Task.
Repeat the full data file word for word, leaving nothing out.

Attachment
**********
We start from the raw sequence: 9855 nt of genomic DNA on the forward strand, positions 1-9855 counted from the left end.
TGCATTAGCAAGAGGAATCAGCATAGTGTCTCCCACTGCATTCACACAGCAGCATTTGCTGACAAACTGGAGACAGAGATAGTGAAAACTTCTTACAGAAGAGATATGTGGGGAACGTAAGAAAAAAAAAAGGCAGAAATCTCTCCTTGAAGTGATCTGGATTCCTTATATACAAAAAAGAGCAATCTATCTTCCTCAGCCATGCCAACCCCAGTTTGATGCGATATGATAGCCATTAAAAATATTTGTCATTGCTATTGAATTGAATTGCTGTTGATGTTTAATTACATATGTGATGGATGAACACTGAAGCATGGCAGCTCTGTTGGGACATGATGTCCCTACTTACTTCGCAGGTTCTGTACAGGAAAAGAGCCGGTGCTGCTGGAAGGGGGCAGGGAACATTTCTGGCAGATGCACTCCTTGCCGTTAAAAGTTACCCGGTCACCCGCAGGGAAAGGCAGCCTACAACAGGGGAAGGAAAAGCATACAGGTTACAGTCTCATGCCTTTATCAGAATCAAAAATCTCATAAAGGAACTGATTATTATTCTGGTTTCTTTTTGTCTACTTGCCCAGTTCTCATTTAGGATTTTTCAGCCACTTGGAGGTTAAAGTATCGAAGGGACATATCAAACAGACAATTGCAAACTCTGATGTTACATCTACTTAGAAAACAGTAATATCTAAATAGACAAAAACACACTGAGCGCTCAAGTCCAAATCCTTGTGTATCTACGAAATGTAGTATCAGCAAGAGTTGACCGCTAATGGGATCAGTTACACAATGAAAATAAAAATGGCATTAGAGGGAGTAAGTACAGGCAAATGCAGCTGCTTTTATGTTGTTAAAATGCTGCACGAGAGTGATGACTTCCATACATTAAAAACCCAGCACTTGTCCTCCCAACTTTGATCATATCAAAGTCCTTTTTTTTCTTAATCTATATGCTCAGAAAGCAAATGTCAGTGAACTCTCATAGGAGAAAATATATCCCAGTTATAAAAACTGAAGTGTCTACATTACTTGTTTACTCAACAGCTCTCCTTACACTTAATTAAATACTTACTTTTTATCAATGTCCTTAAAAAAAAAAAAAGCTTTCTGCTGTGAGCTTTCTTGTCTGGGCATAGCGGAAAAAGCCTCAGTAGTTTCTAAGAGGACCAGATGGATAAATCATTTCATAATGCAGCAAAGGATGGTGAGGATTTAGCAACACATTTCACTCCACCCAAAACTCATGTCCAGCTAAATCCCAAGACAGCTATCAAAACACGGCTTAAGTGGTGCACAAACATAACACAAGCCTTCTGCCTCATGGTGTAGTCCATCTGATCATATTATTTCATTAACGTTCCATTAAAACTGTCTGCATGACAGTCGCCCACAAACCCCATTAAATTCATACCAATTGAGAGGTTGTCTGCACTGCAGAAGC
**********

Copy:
We start from the raw sequence: 9855 nt of genomic DNA on the forward strand, positions 1-9855 counted from the left end.
TGCATTAGCAAGAGGAATCAGCATAGTGTCTCCCACTGCATTCACACAGCAGCATTTGCTGACAAACTGGAGACAGAGATAGTGAAAACTTCTTACAGAAGAGATATGTGGGGAACGTAAGAAAAAAAAAAGGCAGAAATCTCTCCTTGAAGTGATCTGGATTCCTTATATACAAAAAAGAGCAATCTATCTTCCTCAGCCATGCCAACCCCAGTTTGATGCGATATGATAGCCATTAAAAATATTTGTCATTGCTATTGAATTGAATTGCTGTTGATGTTTAATTACATATGTGATGGATGAACACTGAAGCATGGCAGCTCTGTTGGGACATGATGTCCCTACTTACTTCGCAGGTTCTGTACAGGAAAAGAGCCGGTGCTGCTGGAAGGGGGCAGGGAACATTTCTGGCAGATGCACTCCTTGCCGTTAAAAGTTACCCGGTCACCCGCAGGGAAAGGCAGCCTACAACAGGGGAAGGAAAAGCATACAGGTTACAGTCTCATGCCTTTATCAGAATCAAAAATCTCATAAAGGAACTGATTATTATTCTGGTTTCTTTTTGTCTACTTGCCCAGTTCTCATTTAGGATTTTTCAGCCACTTGGAGGTTAAAGTATCGAAGGGACATATCAAACAGACAATTGCAAACTCTGATGTTACATCTACTTAGAAAACAGTAATATCTAAATAGACAAAAACACACTGAGCGCTCAAGTCCAAATCCTTGTGTATCTACGAAATGTAGTATCAGCAAGAGTTGACCGCTAATGGGATCAGTTACACAATGAAAATAAAAATGGCATTAGAGGGAGTAAGTACAGGCAAATGCAGCTGCTTTTATGTTGTTAAAATGCTGCACGAGAGTGATGACTTCCATACATTAAAAACCCAGCACTTGTCCTCCCAACTTTGATCATATCAAAGTCCTTTTTTTTCTTAATCTATATGCTCAGAAAGCAAATGTCAGTGAACTCTCATAGGAGAAAATATATCCCAGTTATAAAAACTGAAGTGTCTACATTACTTGTTTACTCAACAGCTCTCCTTACACTTAATTAAATACTTACTTTTTATCAATGTCCTTAAAAAAAAAAAAAGCTTTCTGCTGTGAGCTTTCTTGTCTGGGCATAGCGGAAAAAGCCTCAGTAGTTTCTAAGAGGACCAGATGGATAAATCATTTCATAATGCAGCAAAGGATGGTGAGGATTTAGCAACACATTTCACTCCACCCAAAACTCATGTCCAGCTAAATCCCAAGACAGCTATCAAAACACGGCTTAAGTGGTGCACAAACATAACACAAGCCTTCTGCCTCATGGTGTAGTCCATCTGATCATATTATTTCATTAACGTTCCATTAAAACTGTCTGCATGACAGTCGCCCACAAACCCCATTAAATTCATACCAATTGAGAGGTTGTCTGCACTGCAGAAGC